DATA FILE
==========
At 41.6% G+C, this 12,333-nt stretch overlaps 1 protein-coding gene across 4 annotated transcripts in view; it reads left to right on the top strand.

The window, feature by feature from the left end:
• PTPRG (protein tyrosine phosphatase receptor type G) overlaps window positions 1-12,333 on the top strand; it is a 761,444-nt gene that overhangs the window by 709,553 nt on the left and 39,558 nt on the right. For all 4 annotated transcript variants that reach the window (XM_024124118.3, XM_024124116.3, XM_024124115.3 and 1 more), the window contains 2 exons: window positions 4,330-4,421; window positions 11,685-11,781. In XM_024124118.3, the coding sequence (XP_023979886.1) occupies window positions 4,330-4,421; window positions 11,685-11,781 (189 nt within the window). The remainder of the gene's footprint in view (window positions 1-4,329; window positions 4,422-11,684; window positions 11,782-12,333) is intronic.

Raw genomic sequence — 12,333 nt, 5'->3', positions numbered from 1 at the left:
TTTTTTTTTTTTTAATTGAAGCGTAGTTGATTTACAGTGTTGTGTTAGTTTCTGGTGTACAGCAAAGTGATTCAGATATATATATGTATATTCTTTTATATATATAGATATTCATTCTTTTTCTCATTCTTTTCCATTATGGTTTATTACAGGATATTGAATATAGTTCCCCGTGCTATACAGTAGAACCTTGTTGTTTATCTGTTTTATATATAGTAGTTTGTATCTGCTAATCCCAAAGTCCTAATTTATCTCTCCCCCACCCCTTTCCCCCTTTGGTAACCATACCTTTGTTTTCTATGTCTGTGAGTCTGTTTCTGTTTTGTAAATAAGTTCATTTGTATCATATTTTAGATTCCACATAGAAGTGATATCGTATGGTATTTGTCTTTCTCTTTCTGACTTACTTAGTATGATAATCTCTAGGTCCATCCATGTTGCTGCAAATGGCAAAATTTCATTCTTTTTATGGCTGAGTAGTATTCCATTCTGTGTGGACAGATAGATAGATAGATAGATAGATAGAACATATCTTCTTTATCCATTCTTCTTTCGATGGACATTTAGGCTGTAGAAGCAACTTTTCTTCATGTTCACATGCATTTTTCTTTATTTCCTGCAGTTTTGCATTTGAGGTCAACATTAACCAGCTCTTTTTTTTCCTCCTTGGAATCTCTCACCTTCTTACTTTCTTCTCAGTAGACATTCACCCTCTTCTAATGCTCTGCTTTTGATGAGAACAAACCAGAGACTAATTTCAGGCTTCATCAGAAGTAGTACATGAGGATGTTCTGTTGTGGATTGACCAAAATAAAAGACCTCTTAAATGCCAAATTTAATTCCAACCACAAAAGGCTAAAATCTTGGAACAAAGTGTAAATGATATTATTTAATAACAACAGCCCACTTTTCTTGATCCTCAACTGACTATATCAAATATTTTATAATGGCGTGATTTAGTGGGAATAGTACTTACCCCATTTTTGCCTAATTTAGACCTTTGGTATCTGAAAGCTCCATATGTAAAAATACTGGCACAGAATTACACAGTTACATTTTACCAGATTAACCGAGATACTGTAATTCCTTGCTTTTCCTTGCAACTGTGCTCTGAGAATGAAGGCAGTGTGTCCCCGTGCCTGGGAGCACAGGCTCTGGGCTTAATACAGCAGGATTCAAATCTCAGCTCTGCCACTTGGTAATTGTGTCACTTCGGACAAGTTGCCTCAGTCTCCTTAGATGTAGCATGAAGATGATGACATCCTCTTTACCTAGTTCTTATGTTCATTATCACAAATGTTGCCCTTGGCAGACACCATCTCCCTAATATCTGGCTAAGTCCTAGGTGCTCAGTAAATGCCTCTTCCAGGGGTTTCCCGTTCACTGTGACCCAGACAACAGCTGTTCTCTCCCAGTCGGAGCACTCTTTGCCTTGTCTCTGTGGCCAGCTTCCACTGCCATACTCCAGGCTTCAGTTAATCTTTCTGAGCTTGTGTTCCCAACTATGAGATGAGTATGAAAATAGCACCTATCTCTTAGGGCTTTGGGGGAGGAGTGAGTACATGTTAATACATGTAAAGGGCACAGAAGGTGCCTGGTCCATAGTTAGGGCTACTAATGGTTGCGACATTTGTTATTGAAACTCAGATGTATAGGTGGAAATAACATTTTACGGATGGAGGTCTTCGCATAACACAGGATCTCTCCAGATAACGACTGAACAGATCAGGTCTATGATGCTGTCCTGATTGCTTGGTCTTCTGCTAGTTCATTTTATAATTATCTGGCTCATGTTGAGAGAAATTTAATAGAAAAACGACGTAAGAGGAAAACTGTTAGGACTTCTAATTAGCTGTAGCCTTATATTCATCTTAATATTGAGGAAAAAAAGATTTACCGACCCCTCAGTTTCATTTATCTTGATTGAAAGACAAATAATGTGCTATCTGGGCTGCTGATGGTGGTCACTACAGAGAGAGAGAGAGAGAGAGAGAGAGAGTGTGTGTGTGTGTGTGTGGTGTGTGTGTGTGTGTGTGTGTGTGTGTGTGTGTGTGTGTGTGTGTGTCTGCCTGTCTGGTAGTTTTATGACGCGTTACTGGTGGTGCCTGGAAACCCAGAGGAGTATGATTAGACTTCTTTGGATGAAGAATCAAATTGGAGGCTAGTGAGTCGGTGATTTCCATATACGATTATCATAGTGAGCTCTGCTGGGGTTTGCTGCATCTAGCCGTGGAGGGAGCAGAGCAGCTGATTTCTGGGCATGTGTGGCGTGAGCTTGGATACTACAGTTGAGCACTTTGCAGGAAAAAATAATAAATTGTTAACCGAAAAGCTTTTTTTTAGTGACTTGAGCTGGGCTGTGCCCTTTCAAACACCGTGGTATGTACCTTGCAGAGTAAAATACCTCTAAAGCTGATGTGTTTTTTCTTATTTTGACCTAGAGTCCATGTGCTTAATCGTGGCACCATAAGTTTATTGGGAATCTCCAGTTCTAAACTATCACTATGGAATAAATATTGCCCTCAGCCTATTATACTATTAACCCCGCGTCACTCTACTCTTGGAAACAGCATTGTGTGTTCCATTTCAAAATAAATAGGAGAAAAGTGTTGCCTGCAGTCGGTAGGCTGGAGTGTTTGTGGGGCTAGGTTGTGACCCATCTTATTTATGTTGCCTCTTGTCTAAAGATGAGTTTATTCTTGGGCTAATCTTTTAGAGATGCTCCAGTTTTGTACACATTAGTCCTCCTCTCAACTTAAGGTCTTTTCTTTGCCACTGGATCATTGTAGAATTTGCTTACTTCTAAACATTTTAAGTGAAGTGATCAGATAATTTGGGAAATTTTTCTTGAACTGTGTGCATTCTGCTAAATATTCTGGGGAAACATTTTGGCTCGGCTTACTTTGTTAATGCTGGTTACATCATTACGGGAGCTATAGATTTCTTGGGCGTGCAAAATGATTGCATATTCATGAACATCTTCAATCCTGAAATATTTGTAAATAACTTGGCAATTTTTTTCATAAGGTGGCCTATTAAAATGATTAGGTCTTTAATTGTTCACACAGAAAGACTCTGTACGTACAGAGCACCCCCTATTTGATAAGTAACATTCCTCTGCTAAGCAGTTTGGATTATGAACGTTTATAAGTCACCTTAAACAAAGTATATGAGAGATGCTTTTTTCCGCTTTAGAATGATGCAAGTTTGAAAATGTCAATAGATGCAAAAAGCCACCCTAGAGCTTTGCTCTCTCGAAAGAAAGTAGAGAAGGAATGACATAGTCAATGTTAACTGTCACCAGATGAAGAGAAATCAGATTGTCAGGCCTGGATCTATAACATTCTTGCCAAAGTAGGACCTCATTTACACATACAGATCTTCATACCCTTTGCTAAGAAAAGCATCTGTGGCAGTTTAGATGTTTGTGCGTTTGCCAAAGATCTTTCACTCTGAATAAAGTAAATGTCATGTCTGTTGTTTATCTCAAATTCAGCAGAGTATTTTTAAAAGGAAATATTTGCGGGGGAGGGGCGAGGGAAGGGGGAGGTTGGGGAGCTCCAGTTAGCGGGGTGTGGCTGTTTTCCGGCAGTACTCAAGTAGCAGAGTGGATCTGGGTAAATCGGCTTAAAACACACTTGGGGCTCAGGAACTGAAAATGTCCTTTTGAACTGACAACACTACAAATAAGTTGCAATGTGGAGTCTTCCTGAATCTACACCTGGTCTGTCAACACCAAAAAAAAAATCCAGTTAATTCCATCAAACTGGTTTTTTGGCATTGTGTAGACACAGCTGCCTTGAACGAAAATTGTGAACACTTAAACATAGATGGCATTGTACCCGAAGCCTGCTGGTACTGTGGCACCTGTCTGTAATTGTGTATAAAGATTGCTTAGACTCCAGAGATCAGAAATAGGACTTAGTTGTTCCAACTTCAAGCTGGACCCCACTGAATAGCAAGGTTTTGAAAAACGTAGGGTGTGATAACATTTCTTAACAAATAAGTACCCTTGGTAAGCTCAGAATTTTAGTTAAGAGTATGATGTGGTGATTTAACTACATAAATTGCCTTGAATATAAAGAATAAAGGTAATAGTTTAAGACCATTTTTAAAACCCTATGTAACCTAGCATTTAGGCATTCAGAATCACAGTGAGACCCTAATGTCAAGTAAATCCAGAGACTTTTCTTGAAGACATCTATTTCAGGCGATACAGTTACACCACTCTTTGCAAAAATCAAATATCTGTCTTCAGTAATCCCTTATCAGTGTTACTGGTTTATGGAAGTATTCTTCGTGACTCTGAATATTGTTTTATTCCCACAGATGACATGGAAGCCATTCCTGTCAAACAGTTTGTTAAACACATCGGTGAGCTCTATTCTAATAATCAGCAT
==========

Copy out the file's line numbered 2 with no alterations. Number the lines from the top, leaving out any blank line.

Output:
The window, feature by feature from the left end: